Twitter the newest weapon in the war against crop pests

An innovative farm tool uses Twitter to give producers breaking bug news and tips, as well as allowing them to ask questions and provide insect updates from their areas

Pea leaf weevil
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Watch out for cabbage seed pod weevil if you farm south of the Trans-Canada, and producers in the western and southern-central parts of the province should be on the lookout because bertha army worms may be marching in your direction.

Those were two of the take-aways from the first 2014 #ABbugchat — the Twitter hashtag of an innovative farm tool created by insect management specialists Scott Meers and Shelley Barkley, who work in Alberta Agriculture and Rural Development’s Brooks office.

Using the social media network not only allows the duo to present the latest news on pest infestations and treatments, but also gives Twitter users the chance to ask questions, provide insect updates from their farms, share photos, and discuss management options.

The event is held every Wednesday at 10 a.m. during the growing season (typically from the start of May to the end of August), but Meers and Barkley held a session in mid-January to highlight the release of the 2014 forecasts maps for eight common pests. (The maps are available at — type ‘insect maps’ in the search box and click on the link titled ‘Alberta Insect Pest Monitoring Network.’) They followed up with ‘interactive’ sessions at FarmTech, mixing a traditional presentation with live tweeting.

The map for cabbage seed pod weevil (CSPW) caught the interest of several participants in the mid-January session. The bug, which dines on canola and mustard, arrived in the province in 1995, but so far has defied expectations by sticking close to chinook country.

“How far north could this come?” asked a producer and agronomist from central Alberta.

“CSPW modelling shows it should really like central Alberta, but so far it really has not established itself there,” replied Meers.

He also noted that although pea leaf weevil damage in the south was lower last year, there could be a flare-up this year. Along with producers south of the Trans-Canada, farmers in Wheatland, Newell and Cypress counties are being warned to be on the lookout.

Big bad bertha also attracted a lot of attention.

“BAW (bertha army worm) outbreak is over in the Minburn, Two Hills area I think, but may have moved to western and southern-central Alta.,” tweeted Meers.

More from the Alberta Farmer Express website: Alberta insect forecast for 2014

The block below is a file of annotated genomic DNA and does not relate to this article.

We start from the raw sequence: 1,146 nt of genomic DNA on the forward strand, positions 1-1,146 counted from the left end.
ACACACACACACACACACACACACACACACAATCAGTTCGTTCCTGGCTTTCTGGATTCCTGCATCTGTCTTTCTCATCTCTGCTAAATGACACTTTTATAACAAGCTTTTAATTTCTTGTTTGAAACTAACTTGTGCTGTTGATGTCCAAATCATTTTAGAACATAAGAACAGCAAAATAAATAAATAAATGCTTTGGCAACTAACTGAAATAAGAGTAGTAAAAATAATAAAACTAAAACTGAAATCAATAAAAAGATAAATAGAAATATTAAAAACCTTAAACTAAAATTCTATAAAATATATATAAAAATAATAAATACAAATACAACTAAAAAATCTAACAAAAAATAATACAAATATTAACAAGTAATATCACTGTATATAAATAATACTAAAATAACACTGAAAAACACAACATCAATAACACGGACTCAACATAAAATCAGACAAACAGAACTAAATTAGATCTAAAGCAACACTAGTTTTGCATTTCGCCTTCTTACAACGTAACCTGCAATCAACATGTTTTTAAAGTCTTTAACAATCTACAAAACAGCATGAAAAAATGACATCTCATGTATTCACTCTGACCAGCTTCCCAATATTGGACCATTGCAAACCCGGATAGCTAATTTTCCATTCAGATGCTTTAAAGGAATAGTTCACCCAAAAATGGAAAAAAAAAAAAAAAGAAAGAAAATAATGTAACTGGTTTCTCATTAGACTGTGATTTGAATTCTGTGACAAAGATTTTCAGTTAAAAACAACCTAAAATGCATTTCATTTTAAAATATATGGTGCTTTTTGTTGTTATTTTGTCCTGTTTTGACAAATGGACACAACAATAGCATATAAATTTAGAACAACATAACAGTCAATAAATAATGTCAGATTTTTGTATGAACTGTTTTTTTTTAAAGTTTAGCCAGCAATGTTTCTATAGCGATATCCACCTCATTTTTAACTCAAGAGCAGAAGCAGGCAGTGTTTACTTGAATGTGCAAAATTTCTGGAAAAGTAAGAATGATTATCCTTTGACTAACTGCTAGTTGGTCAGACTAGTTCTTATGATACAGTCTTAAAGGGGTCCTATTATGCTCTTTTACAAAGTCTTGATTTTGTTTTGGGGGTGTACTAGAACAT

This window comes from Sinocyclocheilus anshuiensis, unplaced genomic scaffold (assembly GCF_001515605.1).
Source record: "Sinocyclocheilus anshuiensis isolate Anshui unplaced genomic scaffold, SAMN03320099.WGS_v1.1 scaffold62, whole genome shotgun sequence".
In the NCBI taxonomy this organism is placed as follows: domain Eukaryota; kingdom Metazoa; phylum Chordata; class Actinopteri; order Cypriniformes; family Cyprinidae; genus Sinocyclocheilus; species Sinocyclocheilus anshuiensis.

Attendees at the FarmTech sessions wanted to know how many checks in a field are needed when scouting bertha. The literature recommends 10 checks per field, with three being the absolute minimum, replied Meers.

Twitter followers were given a link to his how-to video for scouting for bertha army worms (go to and search for ‘meers bertha’). The high-definition video, shot last year, details Meers’ scouting method, which involves a vigorous shaking of plants and then giving the worms a couple of minutes to become active and show themselves.

The provincial Agriculture Department organized an extensive bertha army worm monitoring program in 2013, which saw a network of pheromone-baited traps placed in 285 locations across the province. The traps yielded high to very high moth catches across central Alberta, but many farmers didn’t have to spray because there were low numbers of worms, or their population collapsed because of viral and fungal disease.

There were also high counts in traps located in southern Alberta last year and that may indicate a population buildup, Meers tweeted.

The province provides bertha traps for free and is always looking for more farmers to widen its monitoring network. Info on obtaining the traps (along with a video on how to assemble one) will be available in March on the web page of the 2014 bertha army worm forecast map, or by phoning 310-FARM or emailing [email protected]

Grasshoppers also made the ‘keep a close watch’ list. Meers noted warm fall weather would have both increased the number of eggs laid and their development. Heavy rainfall early in the season will reduce those numbers if it occurs when the newly hatched nymphs are in their first instar (or growth stage).



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